I notice on the Tank Museum webshop some intriguing wooden tank model kits used in their half term “make and take” activities – a WW1 British Tank (Mark IV) and a WW2 Churchill tank.
I had no real idea from the website of their size but I thought they looked jolly robust, so ordered them in support of the Tank Museum.
Like many museums, galleries and charities, it has a had a tough year of restricted income. It has an incredible collection to support and with its tanks and ‘tanker’ stories is an active part of our national Remembrance.
Tempatation: Comes with 10% offer leaflet for sales between Christmas between Christmas and the 31 January 2020.
Quickly assembling them (they have easy dowel construction) to check scale and size, they seem to suit 54mm – 60 mm figures. They are remarkably only £6 each (plus postage).
Compared to the time, effort and skill required to make these in a workshop at home that I don’t have with tools I don’t have, these seem a very good deal to me. A fun kind of charitable giving!
Please note: Last postage dates from the Museum guaranteed in time for Christmas delivery are soon in the next three or four days.
Now these wooden tanks are going back into the family present cupboard for Christmas or a future birthday gift for me.
Each year we have a new advent calendar, as part of our recent family Christmas traditions. Other families like Marvin at the Subterranean, sorry Suburban Militarism blog have their Army of Advent Christmas figures. You might have some odd Christmas traditions of your own!
This year’s advent calendar by Emily Sutton is a fabulous 3D Toy Theatre by Emily Sutton complete with stage and press out cardboard figures. She has previously done a tribute Pantomime print in Benjamin Pollock toy theatre style.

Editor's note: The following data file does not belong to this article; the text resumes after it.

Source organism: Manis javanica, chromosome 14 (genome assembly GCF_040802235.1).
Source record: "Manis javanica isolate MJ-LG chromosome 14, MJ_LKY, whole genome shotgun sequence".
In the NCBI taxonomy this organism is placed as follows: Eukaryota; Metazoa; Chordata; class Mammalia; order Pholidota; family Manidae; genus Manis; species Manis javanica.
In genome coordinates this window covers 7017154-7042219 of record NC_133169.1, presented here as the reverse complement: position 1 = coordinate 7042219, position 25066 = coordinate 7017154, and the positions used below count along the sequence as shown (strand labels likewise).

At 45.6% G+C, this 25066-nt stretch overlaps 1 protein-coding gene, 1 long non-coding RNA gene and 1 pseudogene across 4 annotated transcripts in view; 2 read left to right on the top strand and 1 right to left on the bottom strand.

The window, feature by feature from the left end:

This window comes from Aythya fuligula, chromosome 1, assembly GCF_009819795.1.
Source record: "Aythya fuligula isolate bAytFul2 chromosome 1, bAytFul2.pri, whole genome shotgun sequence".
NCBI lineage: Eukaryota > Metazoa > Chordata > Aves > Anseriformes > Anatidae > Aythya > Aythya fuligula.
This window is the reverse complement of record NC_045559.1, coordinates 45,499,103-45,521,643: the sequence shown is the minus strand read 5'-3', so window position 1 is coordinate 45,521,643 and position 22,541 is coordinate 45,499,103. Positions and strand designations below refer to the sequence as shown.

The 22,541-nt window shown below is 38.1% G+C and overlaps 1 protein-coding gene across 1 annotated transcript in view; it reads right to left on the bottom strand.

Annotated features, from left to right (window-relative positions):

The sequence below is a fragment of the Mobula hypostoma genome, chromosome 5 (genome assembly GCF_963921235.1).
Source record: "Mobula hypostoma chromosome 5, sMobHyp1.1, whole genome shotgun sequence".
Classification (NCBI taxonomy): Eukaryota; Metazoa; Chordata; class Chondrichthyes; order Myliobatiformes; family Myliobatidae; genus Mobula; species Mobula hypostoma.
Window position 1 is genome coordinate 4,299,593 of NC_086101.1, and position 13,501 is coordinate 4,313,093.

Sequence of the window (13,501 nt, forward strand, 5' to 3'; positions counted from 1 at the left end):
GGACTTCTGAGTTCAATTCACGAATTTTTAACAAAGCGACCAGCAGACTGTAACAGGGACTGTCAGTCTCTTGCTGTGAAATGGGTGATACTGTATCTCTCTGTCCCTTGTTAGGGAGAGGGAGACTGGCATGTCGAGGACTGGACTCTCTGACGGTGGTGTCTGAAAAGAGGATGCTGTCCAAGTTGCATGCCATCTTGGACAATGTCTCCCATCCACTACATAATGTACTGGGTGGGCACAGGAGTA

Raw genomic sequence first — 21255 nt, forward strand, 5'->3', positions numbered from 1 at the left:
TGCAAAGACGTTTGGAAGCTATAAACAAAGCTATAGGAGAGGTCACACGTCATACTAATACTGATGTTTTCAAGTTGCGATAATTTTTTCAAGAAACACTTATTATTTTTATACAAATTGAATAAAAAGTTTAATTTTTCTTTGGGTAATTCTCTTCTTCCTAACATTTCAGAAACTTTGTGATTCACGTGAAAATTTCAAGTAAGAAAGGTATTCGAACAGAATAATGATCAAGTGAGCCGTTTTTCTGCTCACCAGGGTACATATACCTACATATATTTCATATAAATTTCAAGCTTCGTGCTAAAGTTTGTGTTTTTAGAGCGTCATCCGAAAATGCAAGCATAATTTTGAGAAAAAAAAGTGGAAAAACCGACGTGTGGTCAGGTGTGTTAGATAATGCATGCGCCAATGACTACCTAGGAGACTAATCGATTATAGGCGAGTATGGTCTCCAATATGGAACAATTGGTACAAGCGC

A stage? Victorian figures? I know a few talented toy figures (maybe even ex-soldiers) who seek such a venue.
It is an odd saying in our family that if someone has a peculiar or unusual talent or even embarrassing mishap that “if they could do that, they could have made a fortune on the variety stage”.
Alas those speciality acts and Variety stages are largely no more. The music halls have fallen silent, largely killed off by television and radio. Variety theatres, music hall and revues were the origin of many of the comic performers of the 1950s and 1960s that I admired on the radio and television whilst growing up, ranging from The Goons to Danny La Rue and Morecambe and Wise.
My beloved Muppets Show was set in a variety theatre with often desperate old time Vaudeville acts and hecklers. One of my first 45 rpm childhood records was The Muppets, Kermit and Miss Piggy singing Old time music hall – did anyone else find her a little disturbing in an undefined way?
A more serious tragic recitation by an acclaimed ‘Ac-tor’ of the proper ‘The-a-tre’
I like how Emily Sutton has captured the colourful “tuppence coloured penny plain” style of the old Victorian and Edwardian Toy Theatre sheets. I also notice how well the pink cheek dots of the old toy soldier figures works on the pit orchestra and audiences in the boxes.
This dapper old soldier with ‘tache could be a lively female impersonator like Vesta Tilley
“Aww, My Aching Feet!” A comedy musical number from Tweeny our “Maid of All Work”.
Figures are a mixture of plastic, my home cast Prince August metal, old lead hollowcast from various makers including newer metal figures from Asset Toy Soldiers, Tradition of London, Dorset Toy Soldiers.
Next post – some of the paper cut outs from my Suffra-fiti game tread the boards, with a little more on toy soldiers, early Wargamers and Toy Theatres (Theatres of War?)
RLS – “Penny Plain and Tuppence Coloured” famous essay on Toy Theatre –